Ever since I listened to Desert Island Discs (whereby guests are allowed on to discuss seven records they would choose to spent eternity on a desert island with) and read a passage in a Chuck Klosterman book (where he asserts that he always carries his iPod, just in case he is faced with a life or death situation, so he can listen to Tomorrow Never Knows by The Beatles one last time) I have plotted out my final minutes on this earth, ultimately to no avail. I once, on a long car trip with a friend, attempted Desert Island Discs, but could not narrow it down and gave up. I came to the conclusion that I will live to age 85 with no problems, whereby I will slowly Euthanise myself over two years in an orgy of the best film, television and music that has ever existed. (You don’t have to be jealous you didn’t think about it, i’m sure falling of a ski mountain at 66 is still a good plan man.)
All jokes aside, I do think quite regularly about it, and it came to light recently (to me anyway) that the last thing that Kurt Cobain ever heard was R.E.M’s Automatic for the People (the very same album he gushed over in the Rolling Stone interview).
This is an album I already have a great affection for, as it holds two of my favourite R.E.M tracks of all time, the utterly flawless Nightswimming, and the haunting album opener Drive. The depth of the album is also astounding. It has the brilliant if not overplayed Everybody Hurts and Man on the Moon, the uniquely paced and oddly intriguing Ignoreland and one of the finest album closers in R.E.M’s catalogue, Find the River. It is a magnificent album and surely is the bands greatest achievement.
I am sure it is, for your typical R.E.M fan. It is just a phenomenal album that the band have put out for people who like listening to bald dudes to enjoy. But for me it now means a whole lot more. It may make me sound like a douche, but it has changed the historical meaning of that album for me as a Nirvana fan dramatically, and only time will truly tell how dramatically.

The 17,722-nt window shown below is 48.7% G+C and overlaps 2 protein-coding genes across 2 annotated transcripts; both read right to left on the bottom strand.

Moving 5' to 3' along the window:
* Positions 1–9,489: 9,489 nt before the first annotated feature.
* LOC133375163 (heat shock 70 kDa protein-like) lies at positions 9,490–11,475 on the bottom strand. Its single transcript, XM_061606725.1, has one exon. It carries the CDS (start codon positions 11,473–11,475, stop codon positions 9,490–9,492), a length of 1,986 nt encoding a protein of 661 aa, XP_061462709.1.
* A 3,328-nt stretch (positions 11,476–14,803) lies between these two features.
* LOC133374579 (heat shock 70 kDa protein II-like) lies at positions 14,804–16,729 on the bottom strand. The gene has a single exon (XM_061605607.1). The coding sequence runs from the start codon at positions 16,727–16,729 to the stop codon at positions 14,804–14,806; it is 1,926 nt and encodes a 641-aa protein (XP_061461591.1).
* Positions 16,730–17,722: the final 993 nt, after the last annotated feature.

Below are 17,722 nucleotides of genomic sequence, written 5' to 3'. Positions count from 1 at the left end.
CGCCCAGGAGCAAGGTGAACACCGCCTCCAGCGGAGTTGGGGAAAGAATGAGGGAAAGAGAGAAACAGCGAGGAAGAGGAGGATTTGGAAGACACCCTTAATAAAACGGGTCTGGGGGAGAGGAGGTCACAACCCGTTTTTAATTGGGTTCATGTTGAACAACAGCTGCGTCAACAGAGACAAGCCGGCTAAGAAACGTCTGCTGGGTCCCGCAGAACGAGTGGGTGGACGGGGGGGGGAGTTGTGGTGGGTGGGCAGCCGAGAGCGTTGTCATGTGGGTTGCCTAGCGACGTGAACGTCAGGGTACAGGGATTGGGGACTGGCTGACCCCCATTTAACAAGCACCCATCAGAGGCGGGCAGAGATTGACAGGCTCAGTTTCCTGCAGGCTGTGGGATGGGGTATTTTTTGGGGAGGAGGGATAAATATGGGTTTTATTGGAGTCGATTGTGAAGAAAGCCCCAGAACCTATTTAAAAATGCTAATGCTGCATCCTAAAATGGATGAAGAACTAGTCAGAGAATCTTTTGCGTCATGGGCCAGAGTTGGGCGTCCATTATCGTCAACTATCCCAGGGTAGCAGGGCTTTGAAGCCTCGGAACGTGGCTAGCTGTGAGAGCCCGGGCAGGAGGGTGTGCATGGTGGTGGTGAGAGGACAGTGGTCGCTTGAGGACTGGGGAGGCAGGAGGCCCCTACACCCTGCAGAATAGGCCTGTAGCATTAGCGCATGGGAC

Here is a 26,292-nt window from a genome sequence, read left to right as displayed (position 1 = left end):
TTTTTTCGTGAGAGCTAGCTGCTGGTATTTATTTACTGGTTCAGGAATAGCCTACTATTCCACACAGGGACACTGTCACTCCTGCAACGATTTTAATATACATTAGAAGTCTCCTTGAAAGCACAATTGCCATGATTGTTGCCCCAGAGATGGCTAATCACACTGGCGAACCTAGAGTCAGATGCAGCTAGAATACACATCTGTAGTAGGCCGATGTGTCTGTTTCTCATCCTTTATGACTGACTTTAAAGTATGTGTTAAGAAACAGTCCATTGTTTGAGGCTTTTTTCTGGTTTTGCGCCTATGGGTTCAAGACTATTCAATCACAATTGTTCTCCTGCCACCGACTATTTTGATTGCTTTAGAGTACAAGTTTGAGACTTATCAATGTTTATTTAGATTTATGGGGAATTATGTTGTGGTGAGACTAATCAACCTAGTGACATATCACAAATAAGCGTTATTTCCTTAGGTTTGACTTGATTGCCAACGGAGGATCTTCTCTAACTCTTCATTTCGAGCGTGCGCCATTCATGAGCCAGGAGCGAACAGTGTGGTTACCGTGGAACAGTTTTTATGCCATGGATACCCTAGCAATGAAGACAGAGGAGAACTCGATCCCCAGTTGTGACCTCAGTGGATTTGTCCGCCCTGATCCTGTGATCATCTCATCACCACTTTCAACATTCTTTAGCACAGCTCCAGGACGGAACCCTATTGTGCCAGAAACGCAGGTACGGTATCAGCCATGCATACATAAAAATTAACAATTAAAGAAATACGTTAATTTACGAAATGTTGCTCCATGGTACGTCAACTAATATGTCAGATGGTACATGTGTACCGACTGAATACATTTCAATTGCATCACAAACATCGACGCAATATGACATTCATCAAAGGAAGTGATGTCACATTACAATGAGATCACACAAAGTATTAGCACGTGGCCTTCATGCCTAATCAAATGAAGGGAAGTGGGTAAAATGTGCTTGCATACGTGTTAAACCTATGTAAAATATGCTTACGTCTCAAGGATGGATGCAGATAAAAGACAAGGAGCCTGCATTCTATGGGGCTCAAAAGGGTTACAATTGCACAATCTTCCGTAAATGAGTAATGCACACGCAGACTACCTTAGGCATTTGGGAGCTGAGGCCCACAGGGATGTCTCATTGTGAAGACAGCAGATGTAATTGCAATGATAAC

As I listen to the album as I write this piece, the songs all sound the same, but there are distinct differences. Lyrics have taken on second meanings, the slightly dark songs sound much darker and I feel sadness as album closes. I sit and I wonder what Kurt was thinking as he listened to these amazing songs, why he chose this album, what was actually going through the head of a man who had everything, fame, fortune, historical recognition, critical praise and the simple pleasure of playing in a fucking rock and roll band, and threw it away.
But as history will perhaps suggest, it is because Cobain achieved all this; family, fame and fortune, yet still could not find happiness, and would perhaps assume that he never would, that he took his life. For Kurt, that light at the end of the tunnel would seem kilometres away and eventually be extinguished by $50 worth of Black Tar Heroin, a shotgun and R.E.M‘s Automatic for the People.
As I argued at the start of the piece, pop culture often takes extra significance when paired with points in our life. Yet, in this case, a pop culture element has taken extra significance because of its significance in another pop culture elements life, and that elements significance to my life.
This ostensibly means three things
1. I wrote Inception.
2. I really need to get out of the house more and find some real humans to communicate with.
3. It is clear that thanks to this new piece of knowledge, my relationship with Automatic from the People, and possibly its implication, meaning and quite definitely its significance has been forever changed.
I will try not to breathe
This decision is mine. I have lived a full life
And these are the eyes that I want you to remember, oh”
R.E.M – Try Not to Breathe